People periodically ask how I knew I wanted to be an artist and when I knew. The how is easy. I wake up every morning thinking about what new print I want to work on or what place I want to paint next. Or just remembering beautiful trees or shadows that have caught my eye and need to make their way into my artwork somehow. I am hardwired to create art.
WHEN I knew I wanted to be an artist is a little trickier, but it was mercifully early. I know so many people who want to be creative and aren't quite sure how. I've felt blessed to always have a clear vision of what I want to do, even if making it happen is a big next step. By the summer after my high school freshman year, I was making up for an absolutely pathetic art program at my school by auditing intro classes at the Memphis College of Art (MCA) --- not for credit, but just to prepare myself to be an art major.
I think the actual moment I went from enjoying drawing to really wanting to be an artist, though, was in a summer MCA camp program I took at age 13. The class was painting outside the Brooks Museum, and I chose a statue in a birdbath that I painted again today.
My 13 year old version of it was much larger and closer up, and somehow the greens and blues I used for the statue melded on the paper in a way that I didn't expect and was much more beautiful than what I had planned. It was magic. I vividly remember the sheer amazement of that moment and wanting to take part in that magic again. I think that's when I decided seriously to be an artist.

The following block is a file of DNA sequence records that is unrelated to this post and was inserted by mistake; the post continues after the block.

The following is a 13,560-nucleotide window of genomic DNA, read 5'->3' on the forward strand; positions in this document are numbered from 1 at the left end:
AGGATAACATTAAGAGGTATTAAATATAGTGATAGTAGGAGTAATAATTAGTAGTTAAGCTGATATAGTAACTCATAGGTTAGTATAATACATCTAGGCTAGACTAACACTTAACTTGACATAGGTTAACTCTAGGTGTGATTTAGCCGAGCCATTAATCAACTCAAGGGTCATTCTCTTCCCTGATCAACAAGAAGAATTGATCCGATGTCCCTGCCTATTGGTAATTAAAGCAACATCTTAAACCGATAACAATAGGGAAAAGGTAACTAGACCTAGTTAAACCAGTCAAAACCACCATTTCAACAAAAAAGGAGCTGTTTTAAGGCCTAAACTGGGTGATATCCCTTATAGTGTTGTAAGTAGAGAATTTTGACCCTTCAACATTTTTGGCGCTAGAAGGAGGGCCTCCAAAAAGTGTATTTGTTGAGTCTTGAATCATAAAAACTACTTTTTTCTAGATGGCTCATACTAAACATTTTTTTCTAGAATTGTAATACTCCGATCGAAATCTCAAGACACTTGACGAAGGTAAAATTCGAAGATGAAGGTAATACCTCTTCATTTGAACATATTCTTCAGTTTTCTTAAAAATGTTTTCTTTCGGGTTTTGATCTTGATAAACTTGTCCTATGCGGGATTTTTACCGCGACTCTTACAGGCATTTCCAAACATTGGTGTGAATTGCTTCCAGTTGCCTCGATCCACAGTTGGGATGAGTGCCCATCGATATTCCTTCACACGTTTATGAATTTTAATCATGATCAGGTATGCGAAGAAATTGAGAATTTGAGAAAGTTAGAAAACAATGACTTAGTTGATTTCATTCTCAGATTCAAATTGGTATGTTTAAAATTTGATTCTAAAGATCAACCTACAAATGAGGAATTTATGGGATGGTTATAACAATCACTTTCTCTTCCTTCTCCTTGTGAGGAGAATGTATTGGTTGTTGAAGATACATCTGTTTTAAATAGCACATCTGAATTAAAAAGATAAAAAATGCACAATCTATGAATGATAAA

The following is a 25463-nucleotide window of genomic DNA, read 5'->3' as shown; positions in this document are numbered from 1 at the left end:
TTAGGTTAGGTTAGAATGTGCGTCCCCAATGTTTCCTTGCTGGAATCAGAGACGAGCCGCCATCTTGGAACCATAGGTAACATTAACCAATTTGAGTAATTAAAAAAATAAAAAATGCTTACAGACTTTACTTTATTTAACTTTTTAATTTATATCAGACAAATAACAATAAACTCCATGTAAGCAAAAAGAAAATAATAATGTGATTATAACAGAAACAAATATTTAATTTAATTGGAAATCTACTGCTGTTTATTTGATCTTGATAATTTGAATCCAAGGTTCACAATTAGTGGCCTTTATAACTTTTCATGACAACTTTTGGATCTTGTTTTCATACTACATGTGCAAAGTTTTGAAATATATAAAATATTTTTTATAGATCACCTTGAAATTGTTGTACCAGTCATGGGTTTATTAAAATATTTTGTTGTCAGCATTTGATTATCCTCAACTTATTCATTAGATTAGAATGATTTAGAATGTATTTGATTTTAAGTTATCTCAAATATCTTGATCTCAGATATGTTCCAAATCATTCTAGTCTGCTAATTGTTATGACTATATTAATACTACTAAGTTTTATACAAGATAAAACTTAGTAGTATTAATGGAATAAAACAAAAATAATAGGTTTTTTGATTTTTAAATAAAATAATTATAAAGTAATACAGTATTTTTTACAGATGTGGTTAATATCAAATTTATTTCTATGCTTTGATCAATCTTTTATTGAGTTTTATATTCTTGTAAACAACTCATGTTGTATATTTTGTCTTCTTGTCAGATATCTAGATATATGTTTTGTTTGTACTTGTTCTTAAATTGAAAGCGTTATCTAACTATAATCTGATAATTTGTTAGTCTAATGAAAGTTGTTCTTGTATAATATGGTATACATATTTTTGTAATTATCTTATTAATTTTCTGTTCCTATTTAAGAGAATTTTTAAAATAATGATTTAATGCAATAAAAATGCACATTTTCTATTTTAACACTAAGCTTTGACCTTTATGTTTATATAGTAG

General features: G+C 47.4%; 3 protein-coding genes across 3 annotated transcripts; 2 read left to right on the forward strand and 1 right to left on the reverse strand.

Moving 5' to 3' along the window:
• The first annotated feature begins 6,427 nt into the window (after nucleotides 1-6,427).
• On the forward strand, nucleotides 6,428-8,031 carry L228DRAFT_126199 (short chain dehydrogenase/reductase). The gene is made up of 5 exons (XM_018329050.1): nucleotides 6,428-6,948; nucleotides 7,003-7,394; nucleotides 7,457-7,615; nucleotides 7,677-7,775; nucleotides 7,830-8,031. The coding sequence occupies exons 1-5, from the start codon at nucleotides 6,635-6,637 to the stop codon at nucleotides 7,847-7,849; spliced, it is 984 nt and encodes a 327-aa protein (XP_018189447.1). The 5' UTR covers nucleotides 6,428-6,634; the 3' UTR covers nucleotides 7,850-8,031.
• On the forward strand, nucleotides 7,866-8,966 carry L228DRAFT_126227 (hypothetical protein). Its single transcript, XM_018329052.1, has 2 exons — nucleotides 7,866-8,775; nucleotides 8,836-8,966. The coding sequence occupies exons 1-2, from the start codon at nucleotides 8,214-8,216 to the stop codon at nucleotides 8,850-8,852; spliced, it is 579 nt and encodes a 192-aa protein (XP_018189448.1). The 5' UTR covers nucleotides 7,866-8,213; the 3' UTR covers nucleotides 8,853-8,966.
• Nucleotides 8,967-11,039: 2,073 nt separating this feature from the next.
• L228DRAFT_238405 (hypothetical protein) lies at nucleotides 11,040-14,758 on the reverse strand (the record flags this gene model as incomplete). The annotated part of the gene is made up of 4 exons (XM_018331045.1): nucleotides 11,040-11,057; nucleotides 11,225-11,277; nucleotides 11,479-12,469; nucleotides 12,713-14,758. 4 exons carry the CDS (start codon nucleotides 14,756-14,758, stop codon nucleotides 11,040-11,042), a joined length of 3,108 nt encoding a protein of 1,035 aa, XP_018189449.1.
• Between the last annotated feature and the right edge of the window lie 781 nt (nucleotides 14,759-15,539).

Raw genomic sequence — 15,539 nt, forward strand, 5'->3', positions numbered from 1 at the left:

Even now, years later, that particular magic only happens once a year or so. Every other piece comes out not quite matching the vision I had in my head when I started, even though I end up happy with most of them. But once in a great while, something even better than my original idea ends up happening, somehow, and it's still a transporting moment for me.
This print is one such piece. I did it for another audited class a few years ago, and I was so pleased with how it turned out that it almost single-handedly launched me onto the path of becoming a printmaker. Several years later, it's still the prints (most often) that I wake up planning in my head. I'm so blessed to know what it is that I want to do and blessed to be able to do it every day.
Martha Kelly is an artist and illustrator who lives and works in Memphis, Tennessee.
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